I was looking for something to cozy up C&R’s reading nook. There’s a lovely plush, shag carpet, but we moved the couch that separated this area from the “active zone” (slide, basketball hoop, general mayhem) and I felt like it needed some type of barrier.
I decided to make a few large throw pillow type things to create a “border”. (Also, I have a teepee in the works and that will need some cozying up inside too.)
Poufs are all the rage lately. Round ones, rectangular ones, hexagonal ones. Ones for kids, ones for adults. They stack easily, which seems useful when you need to have more open space. Very importantly, they seemed pretty easy to make, especially now that I am less intimidated by my sewing machine and buoyed by my glider makeover makeover success.
I ruled out beanbag chair fairly quickly because even though I love the classic, big beanbag chair for lounging, it seemed like too much for my purpose. Also, because it’s round, you have to sew multiple non-rectangular panels together and I was kind of over that post-glider makeover makeover.
I thought about just making really big pillows like this one from Fatboy. They seem kind of like beanbag chairs, but easier to make. I decided they looked too sloppy and had the potential to become weapons (humongous pillow + out of control pillow fight = sad momma).
Poufs It Is
So, it’s pretty obvious that I decided to make poufs. Most of the ones I saw online were pretty small, like just for sitting on, but I decided to make bigger ones so they could be for sitting, laying, and climbing between the tranquil reading nook and the mayhem filled “active zone”. (Ha ha ha. I crack myself up sometimes pretending like C&R actually distinguish between these zones!)
I decided to make 2 poufs that are 26″ x 26″ x 10″.
I originally was going to make the tops/bottoms a solid color because I didn’t like how the patterns would be mismatched if I didn’t, but it would have required extra fabric, so I decided to get over the mismatching and embrace a little chaos 😛
I used Premier Prints fabric. The zig zag pouf is called Zoom Zoom and is in the color Summerland/Natural. The geometric pattern is Magna in Lemon/Natural. I purposely picked two fabrics that would go well with each other. I like Premier Prints 7 oz cotton duck. It’s thick enough for something like a pouf, but not hard to sew.
Materials (per pouf)
- 1 1/2 yards fabric (54″ wide), washed/dried to avoid shrinking later
- 22″ zipper
- Thread (I like Coats Outdoor, but you could probably use other thread as long as it could sew threw thicker cotton.)
- Stuffing (I used extra pillows and blankets we had. You could also cut up old tshirts, sheets, etc into strips or buy foam. It took a LOT to fill these large poufs, so if you’re buying stuffing, you might not want to make them this big.)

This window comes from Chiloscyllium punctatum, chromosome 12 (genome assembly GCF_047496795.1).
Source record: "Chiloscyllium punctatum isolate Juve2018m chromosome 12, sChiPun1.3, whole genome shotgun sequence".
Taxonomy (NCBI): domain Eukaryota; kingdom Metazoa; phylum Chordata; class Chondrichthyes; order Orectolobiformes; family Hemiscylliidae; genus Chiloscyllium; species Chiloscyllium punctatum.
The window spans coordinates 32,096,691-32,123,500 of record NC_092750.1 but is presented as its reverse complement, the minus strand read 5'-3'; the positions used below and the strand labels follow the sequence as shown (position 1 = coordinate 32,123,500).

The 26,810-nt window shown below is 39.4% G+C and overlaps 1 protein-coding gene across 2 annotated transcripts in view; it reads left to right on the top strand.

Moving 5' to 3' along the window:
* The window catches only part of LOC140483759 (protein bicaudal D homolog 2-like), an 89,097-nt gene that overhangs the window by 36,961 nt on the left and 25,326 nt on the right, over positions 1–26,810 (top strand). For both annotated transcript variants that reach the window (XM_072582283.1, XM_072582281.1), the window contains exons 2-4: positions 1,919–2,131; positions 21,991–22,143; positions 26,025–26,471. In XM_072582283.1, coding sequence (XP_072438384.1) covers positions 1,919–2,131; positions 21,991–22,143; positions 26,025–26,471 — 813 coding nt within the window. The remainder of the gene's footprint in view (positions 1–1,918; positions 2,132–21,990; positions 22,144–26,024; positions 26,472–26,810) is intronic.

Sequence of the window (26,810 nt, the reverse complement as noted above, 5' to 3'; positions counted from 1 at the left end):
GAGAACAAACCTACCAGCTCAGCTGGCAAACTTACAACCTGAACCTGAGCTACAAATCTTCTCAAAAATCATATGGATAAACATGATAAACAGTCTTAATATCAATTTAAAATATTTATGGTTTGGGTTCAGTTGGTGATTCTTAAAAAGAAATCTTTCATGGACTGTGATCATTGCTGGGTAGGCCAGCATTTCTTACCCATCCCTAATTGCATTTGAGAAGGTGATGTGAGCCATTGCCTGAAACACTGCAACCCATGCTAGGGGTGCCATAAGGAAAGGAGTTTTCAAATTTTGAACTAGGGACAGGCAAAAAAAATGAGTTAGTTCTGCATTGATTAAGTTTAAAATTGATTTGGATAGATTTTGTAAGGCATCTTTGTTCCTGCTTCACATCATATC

Step 1: Cut fabric pieces
For each pouf, cut (measurements including a 1/2″ seam allowance)
- 2 – 53″x11″ – rectangular sides (52″x10″ without seam allowance)
- 2 – 27″x27″ – top and bottom (26″x26″ without seam allowance)
If you are going to pattern match, when you are cutting, you need to pay attention to the pieces that will be lined up. An alternative is to cut larger pieces and then trim later once you’ve matched. Another alternative is to try to embrace random chaos in your patterns – I know, easier said than done.
A, B = top/bottom
C, D = sides
Step 2: Sew sides of sides (C, D)
Iron your seams so that your side is 26″ plus the seams. Where you iron your seam should depend on how your pattern looks. When you sew C and D together, they should look continuous. Pin and sew the two sides of your sides together.
I like to always iron and pin my seams. Well, more accurately, when I iron and pin my seams, things turn out much better. Sometimes I pretend I don’t need to do this and it doesn’t always turn out well. I also like to use a sewing marker (ink disappears) to mark where the seam will end so I don’t oversew it and know when to turn my fabric.
As you sew, remove the pins when you get close to them.
Step 3: Sew sides (C, D) to top (A)
Next, you’re going to sew the sides to the top. This is slightly confusing to explain because each of your side pieces (C, D) is actually two sides, so I will refer to them as half sides and C and D as sides. Start with the half of your long side that you want to pattern match and continue to do all 4 sides. When you get to the end of each side, just leave your needle in, turn your fabric and keep sewing. There’s no need to do each side separately.
Step 4: Sew sides (C, D) to bottom (B) and sew zipper in
Repeat step 3 except leave the last half side open for the zipper. Pin the zipper in place. I keep it closed so I make sure that each side is lined up. Then I unzip it to sew each side of the zipper to the fabric.
Since each side is 26″ and the zipper is 22″, you’ll need to sew 2″ on each end. So sew 2″, then sew one side of the zipper.
Then, sew the other 2″ and sew the other side of the zipper.
Flip that pouf right side out and admire your work!
Step 5: Stuff
Stuff your pouf! If I wasn’t using easily removable stuffing (like bean bag pellets or anything very small), I would have sewn an inner pouf with cheap material so the cover would be easy to take off and wash.
Since I was using blankets and pillows to stuff my poufs, they aren’t perfectly rectangular, but I’m okay with that. If you’re not, you just need to be less haphazard about how you stuff whatever you’re stuffing.
All done! Now grab a book, lay on your pouf, and relax. Oh, I mean, show your kids what you made for them 😛
- $10-$12 – Material
- $1.50 – Zipper
- $2 – Thread
Total: About $15/pouf.